M08 found that the bulge and thick disk [O/Fe] versus [Fe/H] trends are identical; our new oxygen results in MFR09 agree with this conclusion. Remarkably, the data examined here shows that the [C/O] versus [O/H] locus in the thick disk is also practically identical to the trend in the Galactic bulge. We assume that the common trends in these two systems is due to higher star formation rates, and faster formation timescales, than occurred in the thin disk. However, the higher [Mg/Fe] in the bulge than the thick disk (FMR07) is evidence that the bulge formed more quickly. Still, while the bulge and thick disk probably formed fairly rapidly it is remarkable that these two systems have such different mean metallicities ($\Delta$[Fe/H] $\sim$ 0.5 dex).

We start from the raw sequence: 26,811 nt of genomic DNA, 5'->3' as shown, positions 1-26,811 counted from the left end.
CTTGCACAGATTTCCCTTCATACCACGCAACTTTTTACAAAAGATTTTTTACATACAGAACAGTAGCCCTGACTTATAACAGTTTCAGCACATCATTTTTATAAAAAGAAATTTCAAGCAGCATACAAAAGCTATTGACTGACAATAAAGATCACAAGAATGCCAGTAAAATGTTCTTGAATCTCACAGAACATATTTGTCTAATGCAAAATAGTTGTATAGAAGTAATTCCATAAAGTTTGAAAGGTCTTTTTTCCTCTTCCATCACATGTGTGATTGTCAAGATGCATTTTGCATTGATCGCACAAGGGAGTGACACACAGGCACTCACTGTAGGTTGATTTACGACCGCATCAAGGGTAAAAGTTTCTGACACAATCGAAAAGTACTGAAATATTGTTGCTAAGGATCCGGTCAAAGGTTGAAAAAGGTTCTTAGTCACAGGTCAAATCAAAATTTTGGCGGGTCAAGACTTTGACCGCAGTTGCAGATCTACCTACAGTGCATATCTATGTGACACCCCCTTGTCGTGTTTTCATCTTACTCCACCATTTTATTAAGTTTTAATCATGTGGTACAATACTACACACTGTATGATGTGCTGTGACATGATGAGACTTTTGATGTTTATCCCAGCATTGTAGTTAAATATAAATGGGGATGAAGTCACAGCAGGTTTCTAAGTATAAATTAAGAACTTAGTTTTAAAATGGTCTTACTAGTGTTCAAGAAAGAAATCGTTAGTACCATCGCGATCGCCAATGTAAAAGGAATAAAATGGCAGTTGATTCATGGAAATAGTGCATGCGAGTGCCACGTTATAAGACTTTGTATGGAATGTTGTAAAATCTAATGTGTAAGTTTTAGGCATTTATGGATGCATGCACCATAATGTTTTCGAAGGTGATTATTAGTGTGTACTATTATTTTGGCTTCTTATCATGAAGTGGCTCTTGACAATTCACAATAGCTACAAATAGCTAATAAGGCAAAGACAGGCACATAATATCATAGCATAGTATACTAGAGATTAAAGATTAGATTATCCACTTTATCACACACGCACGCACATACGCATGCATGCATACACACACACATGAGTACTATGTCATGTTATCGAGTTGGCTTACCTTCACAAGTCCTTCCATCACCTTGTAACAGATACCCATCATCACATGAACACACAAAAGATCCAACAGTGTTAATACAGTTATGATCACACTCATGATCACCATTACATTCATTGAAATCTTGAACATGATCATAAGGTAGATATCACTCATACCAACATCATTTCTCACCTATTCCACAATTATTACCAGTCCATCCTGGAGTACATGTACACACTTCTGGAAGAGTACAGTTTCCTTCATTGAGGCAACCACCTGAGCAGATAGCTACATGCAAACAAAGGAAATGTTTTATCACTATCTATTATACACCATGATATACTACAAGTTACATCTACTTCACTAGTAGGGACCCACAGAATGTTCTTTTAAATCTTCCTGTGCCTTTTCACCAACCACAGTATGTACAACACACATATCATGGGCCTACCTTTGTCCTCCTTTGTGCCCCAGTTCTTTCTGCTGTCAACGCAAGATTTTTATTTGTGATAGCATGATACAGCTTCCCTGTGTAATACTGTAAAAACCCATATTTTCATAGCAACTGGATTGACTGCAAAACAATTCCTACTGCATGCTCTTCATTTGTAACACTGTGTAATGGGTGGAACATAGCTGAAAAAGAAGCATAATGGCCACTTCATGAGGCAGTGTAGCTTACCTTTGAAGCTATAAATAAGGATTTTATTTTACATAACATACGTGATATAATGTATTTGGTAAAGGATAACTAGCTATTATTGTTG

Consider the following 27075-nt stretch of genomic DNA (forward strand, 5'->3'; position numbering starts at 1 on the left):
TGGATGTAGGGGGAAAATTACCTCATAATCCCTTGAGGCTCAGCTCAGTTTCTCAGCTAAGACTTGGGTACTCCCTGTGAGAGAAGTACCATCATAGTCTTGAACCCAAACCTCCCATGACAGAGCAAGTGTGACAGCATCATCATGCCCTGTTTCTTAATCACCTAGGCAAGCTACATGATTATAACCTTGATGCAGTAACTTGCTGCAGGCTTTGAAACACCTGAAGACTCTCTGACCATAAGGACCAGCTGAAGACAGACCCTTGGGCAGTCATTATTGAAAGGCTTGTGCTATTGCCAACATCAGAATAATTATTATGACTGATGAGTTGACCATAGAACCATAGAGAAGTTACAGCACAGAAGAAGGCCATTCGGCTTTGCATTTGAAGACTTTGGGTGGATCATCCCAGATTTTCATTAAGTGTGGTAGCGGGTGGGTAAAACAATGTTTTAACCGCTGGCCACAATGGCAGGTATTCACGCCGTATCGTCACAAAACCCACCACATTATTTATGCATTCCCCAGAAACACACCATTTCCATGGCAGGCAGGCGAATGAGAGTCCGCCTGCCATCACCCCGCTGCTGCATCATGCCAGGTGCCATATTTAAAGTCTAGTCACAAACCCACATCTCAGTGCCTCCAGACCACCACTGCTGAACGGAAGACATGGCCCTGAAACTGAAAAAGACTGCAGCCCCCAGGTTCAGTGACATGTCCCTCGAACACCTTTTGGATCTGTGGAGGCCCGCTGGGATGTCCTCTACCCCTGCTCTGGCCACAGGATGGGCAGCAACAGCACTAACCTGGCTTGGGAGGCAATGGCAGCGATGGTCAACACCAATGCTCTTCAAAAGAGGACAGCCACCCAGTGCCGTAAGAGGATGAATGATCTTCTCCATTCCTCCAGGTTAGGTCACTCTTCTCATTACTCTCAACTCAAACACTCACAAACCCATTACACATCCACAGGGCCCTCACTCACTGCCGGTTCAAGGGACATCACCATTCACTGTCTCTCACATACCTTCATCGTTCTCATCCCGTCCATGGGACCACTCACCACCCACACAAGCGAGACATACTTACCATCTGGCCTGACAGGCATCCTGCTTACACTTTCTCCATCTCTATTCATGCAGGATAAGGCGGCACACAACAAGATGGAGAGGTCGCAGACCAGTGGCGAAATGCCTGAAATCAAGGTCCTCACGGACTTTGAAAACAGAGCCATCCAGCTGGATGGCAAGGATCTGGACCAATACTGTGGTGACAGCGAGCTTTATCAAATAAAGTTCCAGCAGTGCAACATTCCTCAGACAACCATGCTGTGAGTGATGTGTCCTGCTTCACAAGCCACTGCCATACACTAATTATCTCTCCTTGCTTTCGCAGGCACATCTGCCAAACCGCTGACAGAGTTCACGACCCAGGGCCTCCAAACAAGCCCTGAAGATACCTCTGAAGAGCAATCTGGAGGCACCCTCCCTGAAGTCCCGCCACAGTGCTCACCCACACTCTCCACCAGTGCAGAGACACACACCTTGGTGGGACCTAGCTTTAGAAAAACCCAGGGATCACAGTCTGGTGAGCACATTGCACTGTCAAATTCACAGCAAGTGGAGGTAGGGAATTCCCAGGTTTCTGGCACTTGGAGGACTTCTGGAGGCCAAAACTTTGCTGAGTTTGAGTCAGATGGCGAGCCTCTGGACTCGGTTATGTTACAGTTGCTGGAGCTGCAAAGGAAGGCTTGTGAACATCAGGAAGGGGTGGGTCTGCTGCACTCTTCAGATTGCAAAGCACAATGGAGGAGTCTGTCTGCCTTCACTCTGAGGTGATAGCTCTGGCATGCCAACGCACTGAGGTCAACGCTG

As mentioned earlier, Ballero et al. (2007a,b) employed a shallow IMF (i.e. more high mass stars) in order to fit the bulge stellar metallicity distribution as well as the bulge mean metallicity with a rapid formation timescale. Similarly, it may be that while the thick disk and the bulge both formed fairly quickly (at least relative to the thin disk), metallicities may largely reflect different SF efficiencies (lower in the thick disk, Chiappini 2009), and/or different IMFs. In other words, our best model for the bulge cannot reproduce the mean metallicity and the metallicity distribution of the thick disk stars.